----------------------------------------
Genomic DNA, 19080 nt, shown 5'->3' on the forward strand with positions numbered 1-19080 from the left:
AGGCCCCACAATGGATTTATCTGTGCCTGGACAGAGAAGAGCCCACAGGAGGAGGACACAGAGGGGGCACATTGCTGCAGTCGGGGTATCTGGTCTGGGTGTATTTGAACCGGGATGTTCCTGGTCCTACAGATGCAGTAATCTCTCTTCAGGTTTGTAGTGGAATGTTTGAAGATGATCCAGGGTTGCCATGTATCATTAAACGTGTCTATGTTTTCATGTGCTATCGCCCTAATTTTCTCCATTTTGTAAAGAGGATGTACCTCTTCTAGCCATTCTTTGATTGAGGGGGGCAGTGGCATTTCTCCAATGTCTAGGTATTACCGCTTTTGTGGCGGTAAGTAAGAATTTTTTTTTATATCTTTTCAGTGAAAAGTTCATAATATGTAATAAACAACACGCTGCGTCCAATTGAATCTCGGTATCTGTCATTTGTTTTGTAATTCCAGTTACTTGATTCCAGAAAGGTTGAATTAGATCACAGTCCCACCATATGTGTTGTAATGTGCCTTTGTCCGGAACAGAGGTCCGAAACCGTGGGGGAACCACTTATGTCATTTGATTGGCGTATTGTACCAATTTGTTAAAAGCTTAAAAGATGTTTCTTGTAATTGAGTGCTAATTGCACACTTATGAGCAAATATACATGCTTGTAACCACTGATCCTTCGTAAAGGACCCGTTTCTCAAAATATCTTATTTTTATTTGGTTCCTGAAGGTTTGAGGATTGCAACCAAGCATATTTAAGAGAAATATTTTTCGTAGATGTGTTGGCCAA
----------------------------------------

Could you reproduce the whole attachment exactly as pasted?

Genomic DNA, 19080 nt, shown 5'->3' on the forward strand with positions numbered 1-19080 from the left:
AGGCCCCACAATGGATTTATCTGTGCCTGGACAGAGAAGAGCCCACAGGAGGAGGACACAGAGGGGGCACATTGCTGCAGTCGGGGTATCTGGTCTGGGTGTATTTGAACCGGGATGTTCCTGGTCCTACAGATGCAGTAATCTCTCTTCAGGTTTGTAGTGGAATGTTTGAAGATGATCCAGGGTTGCCATGTATCATTAAACGTGTCTATGTTTTCATGTGCTATCGCCCTAATTTTCTCCATTTTGTAAAGAGGATGTACCTCTTCTAGCCATTCTTTGATTGAGGGGGGCAGTGGCATTTCTCCAATGTCTAGGTATTACCGCTTTTGTGGCGGTAAGTAAGAATTTTTTTTTATATCTTTTCAGTGAAAAGTTCATAATATGTAATAAACAACACGCTGCGTCCAATTGAATCTCGGTATCTGTCATTTGTTTTGTAATTCCAGTTACTTGATTCCAGAAAGGTTGAATTAGATCACAGTCCCACCATATGTGTTGTAATGTGCCTTTGTCCGGAACAGAGGTCCGAAACCGTGGGGGAACCACTTATGTCATTTGATTGGCGTATTGTACCAATTTGTTAAAAGCTTAAAAGATGTTTCTTGTAATTGAGTGCTAATTGCACACTTATGAGCAAATATACATGCTTGTAACCACTGATCCTTCGTAAAGGACCCGTTTCTCAAAATATCTTATTTTTATTTGGTTCCTGAAGGTTTGAGGATTGCAACCAAGCATATTTAAGAGAAATATTTTTCGTAGATGTGTTGGCCAA